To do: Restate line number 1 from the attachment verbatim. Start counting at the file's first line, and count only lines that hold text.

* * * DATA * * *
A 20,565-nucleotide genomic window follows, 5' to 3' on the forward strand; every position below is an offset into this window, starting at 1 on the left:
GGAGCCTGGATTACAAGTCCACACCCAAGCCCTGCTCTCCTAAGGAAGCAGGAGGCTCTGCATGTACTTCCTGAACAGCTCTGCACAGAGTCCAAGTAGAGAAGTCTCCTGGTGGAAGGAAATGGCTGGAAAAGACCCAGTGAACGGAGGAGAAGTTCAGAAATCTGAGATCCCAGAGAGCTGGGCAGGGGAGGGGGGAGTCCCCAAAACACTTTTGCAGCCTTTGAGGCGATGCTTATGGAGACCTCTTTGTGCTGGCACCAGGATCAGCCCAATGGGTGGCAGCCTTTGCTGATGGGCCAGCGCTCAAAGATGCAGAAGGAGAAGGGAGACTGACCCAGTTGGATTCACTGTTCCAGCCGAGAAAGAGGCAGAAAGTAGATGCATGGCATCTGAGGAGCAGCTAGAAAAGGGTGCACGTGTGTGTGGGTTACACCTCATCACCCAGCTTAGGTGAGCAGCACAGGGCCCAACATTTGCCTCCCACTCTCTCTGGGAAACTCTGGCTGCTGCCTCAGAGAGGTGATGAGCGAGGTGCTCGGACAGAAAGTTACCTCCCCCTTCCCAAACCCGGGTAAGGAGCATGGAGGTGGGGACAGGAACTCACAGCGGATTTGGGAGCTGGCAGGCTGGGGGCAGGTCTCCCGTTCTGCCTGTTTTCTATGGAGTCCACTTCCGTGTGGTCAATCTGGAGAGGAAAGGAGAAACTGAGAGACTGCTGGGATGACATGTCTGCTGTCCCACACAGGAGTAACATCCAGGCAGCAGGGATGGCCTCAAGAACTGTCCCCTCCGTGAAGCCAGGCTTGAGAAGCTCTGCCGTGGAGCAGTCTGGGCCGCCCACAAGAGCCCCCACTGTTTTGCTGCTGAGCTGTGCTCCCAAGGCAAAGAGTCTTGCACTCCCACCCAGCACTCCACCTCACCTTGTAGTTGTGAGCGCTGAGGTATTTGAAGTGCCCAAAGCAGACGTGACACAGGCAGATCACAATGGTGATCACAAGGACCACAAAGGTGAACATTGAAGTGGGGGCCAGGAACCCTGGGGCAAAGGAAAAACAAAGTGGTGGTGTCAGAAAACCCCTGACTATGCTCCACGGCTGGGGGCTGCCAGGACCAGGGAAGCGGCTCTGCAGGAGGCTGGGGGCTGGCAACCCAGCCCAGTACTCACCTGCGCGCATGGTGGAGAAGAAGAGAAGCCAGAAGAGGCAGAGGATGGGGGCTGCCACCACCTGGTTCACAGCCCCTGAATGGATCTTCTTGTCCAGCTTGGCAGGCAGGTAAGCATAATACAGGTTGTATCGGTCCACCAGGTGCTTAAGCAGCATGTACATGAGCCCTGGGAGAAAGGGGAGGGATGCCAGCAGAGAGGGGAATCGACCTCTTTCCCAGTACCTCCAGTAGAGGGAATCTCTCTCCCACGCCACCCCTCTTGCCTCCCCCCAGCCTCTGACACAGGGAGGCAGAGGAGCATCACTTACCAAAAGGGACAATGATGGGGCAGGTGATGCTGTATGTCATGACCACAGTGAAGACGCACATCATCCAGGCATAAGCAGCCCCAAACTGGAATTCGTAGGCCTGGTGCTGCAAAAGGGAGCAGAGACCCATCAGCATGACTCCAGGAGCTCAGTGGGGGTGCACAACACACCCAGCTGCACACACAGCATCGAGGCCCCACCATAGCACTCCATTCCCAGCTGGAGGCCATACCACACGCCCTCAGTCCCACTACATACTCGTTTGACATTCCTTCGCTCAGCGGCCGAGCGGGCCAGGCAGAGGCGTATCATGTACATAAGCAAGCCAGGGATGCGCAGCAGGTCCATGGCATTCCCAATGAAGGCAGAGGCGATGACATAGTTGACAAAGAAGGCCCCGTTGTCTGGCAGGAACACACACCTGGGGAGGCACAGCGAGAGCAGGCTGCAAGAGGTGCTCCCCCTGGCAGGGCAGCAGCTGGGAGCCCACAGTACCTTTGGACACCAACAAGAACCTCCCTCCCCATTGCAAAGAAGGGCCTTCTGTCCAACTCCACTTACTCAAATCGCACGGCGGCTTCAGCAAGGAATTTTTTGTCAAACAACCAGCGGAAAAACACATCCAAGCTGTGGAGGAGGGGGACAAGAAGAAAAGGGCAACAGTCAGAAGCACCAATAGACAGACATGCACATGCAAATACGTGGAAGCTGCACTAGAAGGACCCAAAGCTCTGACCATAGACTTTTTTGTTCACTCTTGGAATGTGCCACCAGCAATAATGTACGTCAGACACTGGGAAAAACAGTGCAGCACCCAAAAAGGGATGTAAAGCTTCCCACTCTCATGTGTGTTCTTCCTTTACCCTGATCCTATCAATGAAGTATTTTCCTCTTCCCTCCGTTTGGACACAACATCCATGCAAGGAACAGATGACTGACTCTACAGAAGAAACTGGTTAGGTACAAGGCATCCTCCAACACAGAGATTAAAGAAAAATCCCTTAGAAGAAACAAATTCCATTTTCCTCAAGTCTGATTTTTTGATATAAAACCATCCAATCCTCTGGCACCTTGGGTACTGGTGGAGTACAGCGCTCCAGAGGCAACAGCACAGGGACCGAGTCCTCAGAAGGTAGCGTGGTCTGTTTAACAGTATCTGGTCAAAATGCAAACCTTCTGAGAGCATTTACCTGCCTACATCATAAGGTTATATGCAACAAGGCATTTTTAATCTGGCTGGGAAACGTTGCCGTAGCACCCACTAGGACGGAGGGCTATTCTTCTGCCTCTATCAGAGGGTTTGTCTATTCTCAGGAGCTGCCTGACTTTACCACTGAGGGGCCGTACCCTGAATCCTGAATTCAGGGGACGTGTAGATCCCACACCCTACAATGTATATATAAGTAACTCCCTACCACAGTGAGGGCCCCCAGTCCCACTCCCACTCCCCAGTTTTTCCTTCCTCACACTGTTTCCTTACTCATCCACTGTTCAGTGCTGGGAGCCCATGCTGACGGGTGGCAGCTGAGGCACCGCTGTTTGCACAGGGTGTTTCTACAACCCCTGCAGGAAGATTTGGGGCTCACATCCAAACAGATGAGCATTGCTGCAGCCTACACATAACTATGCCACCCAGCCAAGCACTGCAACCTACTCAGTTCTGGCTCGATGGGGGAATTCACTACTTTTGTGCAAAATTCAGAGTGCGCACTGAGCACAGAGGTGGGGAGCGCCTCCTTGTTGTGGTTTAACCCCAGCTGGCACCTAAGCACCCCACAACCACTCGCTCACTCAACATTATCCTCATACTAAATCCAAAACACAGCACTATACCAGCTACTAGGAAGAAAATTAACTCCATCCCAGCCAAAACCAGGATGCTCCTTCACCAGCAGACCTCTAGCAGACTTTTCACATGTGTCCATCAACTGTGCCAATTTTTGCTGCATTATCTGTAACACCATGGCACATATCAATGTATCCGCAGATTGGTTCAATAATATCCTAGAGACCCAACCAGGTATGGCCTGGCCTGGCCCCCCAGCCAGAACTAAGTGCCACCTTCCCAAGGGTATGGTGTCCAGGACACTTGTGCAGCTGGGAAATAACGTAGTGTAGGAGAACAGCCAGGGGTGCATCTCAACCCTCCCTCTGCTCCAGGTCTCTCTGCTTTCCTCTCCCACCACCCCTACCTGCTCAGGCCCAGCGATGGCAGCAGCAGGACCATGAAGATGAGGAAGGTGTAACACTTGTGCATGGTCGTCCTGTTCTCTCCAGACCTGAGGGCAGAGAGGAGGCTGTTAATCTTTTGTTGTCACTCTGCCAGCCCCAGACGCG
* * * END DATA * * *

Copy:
A 20,565-nucleotide genomic window follows, 5' to 3' on the forward strand; every position below is an offset into this window, starting at 1 on the left: